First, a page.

a. Use of Bony Tissues to Form an Individual Bone.
(1) Cortex. The cortex is the outer layer of the individual bone. It is made up
of compact (dense) bony tissue.
(2) Medulla. The medulla is the central portion of the individual bone. It
generally consists of cancellous (spongy) bone tissue. In some bones, particularly long
bones, the medulla may include a space without any bony tissue. This space is called
the medullary or marrow cavity.
b. Marrow. Marrow serves as a filler of the inside of bones. There are two
types of bone marrow--yellow bone marrow and red bone marrow. Yellow bone marrow
is mostly yellow fat tissue. Red bone marrow is the only site in adults for the formation
of red blood cells (hematopoiesis).
c. Named Parts of an Individual Long Bone.
(1) Shaft (diaphysis). The shaft is the central portion of a long bone. Here,
the cortex is thickened as required by applied physical stresses.
(2) Ends (epiphyses). The ends of long bones are made up mainly of
cancellous (spongy) bone tissue. An articular cartilage covers each area where a bone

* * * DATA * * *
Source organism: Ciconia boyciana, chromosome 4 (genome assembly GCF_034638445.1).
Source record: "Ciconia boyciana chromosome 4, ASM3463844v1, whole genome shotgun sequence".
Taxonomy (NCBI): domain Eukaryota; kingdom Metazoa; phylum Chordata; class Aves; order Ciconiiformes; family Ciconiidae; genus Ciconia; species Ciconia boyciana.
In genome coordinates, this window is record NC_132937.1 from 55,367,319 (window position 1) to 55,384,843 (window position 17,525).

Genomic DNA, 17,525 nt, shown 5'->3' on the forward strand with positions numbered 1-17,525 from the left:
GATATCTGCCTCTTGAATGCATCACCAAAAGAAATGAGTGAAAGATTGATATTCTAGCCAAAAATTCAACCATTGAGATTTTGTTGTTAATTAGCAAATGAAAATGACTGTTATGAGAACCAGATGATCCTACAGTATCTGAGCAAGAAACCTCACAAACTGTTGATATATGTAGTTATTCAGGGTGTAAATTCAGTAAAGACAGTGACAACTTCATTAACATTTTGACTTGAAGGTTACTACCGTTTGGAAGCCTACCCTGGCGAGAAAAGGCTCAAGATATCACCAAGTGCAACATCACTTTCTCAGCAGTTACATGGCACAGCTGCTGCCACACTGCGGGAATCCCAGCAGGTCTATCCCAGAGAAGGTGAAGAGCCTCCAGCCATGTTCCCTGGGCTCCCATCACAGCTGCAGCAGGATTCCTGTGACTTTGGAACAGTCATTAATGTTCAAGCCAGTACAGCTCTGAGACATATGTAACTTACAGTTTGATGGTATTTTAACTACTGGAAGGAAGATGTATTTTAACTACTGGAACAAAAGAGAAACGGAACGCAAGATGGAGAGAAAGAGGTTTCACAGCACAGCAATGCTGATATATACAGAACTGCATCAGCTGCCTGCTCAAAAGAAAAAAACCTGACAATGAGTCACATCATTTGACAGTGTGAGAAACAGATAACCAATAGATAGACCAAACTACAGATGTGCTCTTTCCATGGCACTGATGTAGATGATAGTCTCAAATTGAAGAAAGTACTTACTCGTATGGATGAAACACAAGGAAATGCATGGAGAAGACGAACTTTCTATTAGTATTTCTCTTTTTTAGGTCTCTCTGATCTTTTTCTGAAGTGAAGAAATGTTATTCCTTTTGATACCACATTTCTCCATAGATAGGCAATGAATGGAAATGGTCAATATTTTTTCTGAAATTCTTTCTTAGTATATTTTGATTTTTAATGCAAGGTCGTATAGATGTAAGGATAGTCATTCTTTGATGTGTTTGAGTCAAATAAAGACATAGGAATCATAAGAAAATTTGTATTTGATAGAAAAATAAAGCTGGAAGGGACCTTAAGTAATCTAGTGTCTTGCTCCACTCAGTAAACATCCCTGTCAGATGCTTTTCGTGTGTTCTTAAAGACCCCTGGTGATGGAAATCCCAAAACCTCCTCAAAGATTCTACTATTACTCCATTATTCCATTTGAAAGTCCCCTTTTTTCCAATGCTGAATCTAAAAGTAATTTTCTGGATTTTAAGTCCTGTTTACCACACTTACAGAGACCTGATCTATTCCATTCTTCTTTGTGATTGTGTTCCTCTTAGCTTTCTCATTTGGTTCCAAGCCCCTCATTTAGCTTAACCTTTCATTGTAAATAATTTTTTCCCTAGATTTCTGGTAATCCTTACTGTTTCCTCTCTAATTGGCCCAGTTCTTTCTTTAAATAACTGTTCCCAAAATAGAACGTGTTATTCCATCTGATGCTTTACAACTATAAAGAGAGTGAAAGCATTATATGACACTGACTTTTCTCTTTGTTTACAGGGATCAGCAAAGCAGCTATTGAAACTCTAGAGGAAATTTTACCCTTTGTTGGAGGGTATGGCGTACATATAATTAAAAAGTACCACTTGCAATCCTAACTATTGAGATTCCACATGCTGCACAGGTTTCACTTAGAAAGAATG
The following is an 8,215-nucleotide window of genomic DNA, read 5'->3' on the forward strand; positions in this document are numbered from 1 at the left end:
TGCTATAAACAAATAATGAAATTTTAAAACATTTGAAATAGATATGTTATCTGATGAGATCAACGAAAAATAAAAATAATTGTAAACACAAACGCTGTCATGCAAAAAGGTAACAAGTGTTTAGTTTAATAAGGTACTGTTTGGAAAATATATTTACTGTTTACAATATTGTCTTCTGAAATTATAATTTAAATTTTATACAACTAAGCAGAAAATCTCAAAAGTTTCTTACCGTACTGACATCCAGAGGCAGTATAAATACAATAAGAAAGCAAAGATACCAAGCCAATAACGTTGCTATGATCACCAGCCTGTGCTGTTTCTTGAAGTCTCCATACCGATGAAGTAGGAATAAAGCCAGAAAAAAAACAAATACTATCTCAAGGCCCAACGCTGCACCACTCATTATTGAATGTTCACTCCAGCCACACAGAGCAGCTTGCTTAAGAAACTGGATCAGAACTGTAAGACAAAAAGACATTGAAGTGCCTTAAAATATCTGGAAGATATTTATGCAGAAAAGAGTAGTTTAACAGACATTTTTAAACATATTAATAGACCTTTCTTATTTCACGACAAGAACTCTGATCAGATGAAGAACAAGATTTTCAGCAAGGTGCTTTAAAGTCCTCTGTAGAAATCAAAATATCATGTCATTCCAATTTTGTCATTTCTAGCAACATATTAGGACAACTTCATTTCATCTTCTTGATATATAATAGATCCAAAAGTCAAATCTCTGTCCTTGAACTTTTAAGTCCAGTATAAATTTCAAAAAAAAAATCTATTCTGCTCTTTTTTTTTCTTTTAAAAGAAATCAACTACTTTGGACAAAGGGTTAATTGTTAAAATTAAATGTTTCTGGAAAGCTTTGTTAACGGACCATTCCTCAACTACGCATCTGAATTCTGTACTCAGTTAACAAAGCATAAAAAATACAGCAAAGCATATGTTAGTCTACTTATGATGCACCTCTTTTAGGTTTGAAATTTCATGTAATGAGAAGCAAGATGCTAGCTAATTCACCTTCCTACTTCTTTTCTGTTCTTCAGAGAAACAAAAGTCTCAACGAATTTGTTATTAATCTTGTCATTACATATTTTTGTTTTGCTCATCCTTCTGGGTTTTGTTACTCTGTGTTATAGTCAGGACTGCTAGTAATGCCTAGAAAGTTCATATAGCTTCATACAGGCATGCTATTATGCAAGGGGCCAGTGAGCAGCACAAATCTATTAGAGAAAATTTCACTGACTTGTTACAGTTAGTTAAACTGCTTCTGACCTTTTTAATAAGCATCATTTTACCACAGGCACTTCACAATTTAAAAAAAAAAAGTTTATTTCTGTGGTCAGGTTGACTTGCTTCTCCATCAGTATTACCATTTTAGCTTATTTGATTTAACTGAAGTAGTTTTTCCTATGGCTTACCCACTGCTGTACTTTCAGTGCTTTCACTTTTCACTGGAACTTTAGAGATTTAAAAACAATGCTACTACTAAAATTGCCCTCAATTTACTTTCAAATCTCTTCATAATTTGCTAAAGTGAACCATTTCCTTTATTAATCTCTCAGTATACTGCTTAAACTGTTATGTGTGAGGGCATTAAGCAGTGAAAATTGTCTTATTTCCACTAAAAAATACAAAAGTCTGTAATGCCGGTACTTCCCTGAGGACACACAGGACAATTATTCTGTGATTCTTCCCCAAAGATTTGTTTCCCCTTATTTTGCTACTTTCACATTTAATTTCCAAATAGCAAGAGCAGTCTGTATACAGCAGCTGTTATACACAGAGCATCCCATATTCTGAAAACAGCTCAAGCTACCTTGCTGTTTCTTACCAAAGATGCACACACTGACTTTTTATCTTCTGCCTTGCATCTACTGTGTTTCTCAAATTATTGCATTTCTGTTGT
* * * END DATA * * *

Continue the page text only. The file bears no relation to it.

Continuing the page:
contacts another bone(s). This articular cartilage is made up of hyaline cartilage tissue
and provides a smooth surface for motions.
d. Periosteum. The periosteum is a covering of the bone surface area not
covered by articular cartilage. It has two layers--the innermost layer and the fibrous
(1) The innermost layer, which lies against the outer surface of the bone,
consists of bone-forming cells (osteoblasts). It is the osteogenic (bone-forming) layer.
(2) The outermost layer is a FCT (fibrous connective tissue) layer.
(3) The periosteum is well supplied with blood vessels and sensory-type
e. Blood Supply of an Individual Bone. A system of blood vessels enters and
spreads out through the periosteum. Additional blood vessels, called "nutrient vessels,"
penetrate the cortex of the bone and spread out through the marrow. The passageways
for penetration of these vessels are called the nutrient canals.